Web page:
Our conversation, as I said, was about literature — literature itself wouldn’t operate so abstractly. What would it consist of, then? Perhaps simply careful observation of the interior of the very tuk-tuk in which we were moving, the tiniest details producing a greater effect than a year of cursory sightseeing. On a scrap of torn-out notebook paper Aalooran and I began to jot down what we noticed: the frayed edge of a cushion that had perhaps been toyed with by the hand of a nervous businessman or bored housewife; the grimy front window with its single wiper, reminding one of the coming monsoon rains and the future; the treaded floor, a warning to be prudent that filled me with sudden intense distaste. The driver meanwhile swerved in and out of gaps in moving traffic, spaces that vanished immediately after we left them.
Somewhere over Brussels on my return flight, the pilot made a static-filled announcement about the Thames estuary and I rediscovered this list of details; reading it over, it was as if I were in that rickshaw again, observing but also watching myself watching — a tiny person with a notebook in her lap, seated alongside another tiny person…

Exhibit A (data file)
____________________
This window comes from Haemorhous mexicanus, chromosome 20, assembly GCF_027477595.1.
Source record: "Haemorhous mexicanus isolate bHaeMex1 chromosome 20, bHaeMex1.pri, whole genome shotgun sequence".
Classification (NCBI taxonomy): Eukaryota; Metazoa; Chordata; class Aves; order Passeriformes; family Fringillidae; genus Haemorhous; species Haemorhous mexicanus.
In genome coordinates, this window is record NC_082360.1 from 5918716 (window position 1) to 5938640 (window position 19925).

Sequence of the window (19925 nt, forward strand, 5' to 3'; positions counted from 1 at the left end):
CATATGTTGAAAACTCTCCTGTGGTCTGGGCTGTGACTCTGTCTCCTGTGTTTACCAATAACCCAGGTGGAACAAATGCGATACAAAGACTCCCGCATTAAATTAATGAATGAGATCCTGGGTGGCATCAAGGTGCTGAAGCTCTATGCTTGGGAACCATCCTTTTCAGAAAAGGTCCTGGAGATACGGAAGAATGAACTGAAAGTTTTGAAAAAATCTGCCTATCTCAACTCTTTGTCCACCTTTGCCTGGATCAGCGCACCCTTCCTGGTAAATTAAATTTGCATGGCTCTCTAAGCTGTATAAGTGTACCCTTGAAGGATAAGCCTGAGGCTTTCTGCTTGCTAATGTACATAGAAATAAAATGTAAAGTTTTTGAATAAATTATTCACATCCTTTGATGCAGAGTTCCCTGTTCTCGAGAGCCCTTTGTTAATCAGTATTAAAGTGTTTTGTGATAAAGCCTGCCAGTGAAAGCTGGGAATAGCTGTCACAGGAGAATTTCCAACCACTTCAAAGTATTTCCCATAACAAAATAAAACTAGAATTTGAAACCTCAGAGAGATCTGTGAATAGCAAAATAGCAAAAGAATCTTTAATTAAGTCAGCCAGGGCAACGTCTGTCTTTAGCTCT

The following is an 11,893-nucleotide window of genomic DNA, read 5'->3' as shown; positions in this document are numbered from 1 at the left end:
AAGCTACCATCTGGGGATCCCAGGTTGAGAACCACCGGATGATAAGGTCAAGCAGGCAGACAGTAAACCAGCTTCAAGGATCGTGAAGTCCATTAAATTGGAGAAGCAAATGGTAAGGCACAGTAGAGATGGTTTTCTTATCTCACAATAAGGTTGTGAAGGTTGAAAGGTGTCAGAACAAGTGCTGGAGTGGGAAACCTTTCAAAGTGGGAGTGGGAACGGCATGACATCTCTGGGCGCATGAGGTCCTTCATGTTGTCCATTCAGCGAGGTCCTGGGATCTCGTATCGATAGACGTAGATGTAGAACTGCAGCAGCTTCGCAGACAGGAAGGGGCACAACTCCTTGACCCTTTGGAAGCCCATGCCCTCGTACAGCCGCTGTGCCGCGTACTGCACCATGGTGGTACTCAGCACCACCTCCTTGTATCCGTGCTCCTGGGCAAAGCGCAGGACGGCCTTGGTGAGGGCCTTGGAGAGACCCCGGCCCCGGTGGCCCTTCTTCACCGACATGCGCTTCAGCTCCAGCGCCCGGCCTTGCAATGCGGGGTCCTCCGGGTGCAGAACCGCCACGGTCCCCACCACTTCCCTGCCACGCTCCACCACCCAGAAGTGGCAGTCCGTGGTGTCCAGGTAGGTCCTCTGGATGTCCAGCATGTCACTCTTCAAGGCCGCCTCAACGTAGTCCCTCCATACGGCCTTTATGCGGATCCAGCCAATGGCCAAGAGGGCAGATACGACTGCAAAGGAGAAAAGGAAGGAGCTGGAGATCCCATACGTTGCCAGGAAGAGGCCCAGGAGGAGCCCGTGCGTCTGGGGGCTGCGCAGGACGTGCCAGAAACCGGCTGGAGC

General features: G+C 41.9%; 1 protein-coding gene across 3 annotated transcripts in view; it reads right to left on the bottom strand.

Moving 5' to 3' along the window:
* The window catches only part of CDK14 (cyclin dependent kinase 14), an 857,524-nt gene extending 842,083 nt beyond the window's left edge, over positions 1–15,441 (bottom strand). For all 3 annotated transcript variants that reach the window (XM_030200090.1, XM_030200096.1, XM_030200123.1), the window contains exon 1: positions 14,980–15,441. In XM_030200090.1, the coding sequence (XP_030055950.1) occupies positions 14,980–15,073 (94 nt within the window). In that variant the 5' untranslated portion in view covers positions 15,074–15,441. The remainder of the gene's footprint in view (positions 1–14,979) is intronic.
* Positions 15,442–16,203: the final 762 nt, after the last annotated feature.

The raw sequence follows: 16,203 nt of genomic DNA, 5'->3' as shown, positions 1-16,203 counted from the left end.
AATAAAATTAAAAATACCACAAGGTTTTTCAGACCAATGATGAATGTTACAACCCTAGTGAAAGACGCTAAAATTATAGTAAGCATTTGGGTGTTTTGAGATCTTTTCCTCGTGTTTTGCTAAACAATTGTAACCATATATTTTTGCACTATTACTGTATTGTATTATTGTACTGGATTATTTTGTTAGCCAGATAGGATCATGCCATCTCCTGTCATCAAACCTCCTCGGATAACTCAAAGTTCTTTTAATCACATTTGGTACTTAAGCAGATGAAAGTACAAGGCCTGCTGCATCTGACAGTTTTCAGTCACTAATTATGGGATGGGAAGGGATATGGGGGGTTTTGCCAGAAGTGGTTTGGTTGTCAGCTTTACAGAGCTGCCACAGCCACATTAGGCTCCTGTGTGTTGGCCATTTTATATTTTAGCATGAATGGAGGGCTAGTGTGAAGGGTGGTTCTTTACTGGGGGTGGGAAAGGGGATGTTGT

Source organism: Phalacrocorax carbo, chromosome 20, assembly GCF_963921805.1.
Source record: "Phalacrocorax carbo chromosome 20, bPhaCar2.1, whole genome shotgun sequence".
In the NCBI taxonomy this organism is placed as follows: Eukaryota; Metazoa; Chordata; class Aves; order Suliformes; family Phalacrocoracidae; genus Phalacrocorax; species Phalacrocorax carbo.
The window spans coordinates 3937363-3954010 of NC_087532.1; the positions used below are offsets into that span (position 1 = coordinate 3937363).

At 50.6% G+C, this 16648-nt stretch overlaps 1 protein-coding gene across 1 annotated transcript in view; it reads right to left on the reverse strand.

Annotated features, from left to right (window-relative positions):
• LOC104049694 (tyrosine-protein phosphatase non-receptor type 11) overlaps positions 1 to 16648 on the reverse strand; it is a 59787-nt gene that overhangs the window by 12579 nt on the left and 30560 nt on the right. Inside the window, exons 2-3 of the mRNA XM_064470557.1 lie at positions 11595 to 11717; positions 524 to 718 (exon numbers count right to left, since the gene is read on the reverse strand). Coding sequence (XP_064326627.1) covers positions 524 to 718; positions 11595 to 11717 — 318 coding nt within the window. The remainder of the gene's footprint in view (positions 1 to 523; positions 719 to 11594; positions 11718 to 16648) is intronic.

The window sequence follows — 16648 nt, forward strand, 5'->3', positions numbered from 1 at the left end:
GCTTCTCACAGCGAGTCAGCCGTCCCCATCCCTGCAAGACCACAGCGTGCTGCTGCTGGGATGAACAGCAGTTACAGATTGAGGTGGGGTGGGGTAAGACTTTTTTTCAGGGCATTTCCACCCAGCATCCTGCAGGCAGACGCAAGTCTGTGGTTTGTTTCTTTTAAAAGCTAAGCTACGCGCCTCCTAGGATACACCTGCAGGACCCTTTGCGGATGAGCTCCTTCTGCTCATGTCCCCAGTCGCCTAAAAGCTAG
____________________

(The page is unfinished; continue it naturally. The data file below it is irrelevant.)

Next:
After saying goodbye to Aalooran, I stumbled across a three-floor bookshop called Blossom, in which used volumes were close-stacked from floor to ceiling: hand-stitched chapbooks, translations of Eastern European novels, Indian philosophy texts, the obscure early attempts of famous authors. At this point my memory goes blank. Surging outward, my mind went to reconnect with the energy elsewhere in the universe, or perhaps just busied itself with other things — easy recipes for lime pickle, snatches of remembered film music. By the time I came to, a giant carrier bovine had been readied, laden with volumes packed into several cardboard boxes, bound in twine and sealed with Harper Collins packing tape. The enormous cow — for that is what the creature was — looked at me with unblinking and obedient eyes.
“Now there’s no need to request that the zipper of your luggage perform unrealistic maneuvers!” said a calm, bearded man I assumed was in the bookstore’s pay. The beast, he explained, was capable of traversing the Arabian Sea and Atlantic in one step to deliver the goods to my home in Buenos Aires. Its udder would sway gently over Africa, rhythmic as the ocean’s ebb and flow. Passengers of all the tuk-tuks in the continent, settled in their respective seats, would turn their gazes upward and exclaim: “Look at that! What a sight!” The image would be universal as moon and stars, anger and love. A poet at his table in Brazzaville would be able to describe the udder — its whiteness fading into pink, its globelike swelling, its delicate veins pushing against the skin — before referencing political events in his own country, the concrete walls of his home, his small garden. And I, reading his lines somewhere else in the world, perhaps decades later, would be able to understand him. The universal could always be linked to the particular, it was always possible to swerve between them in a rapid lane change… I closed my eyes.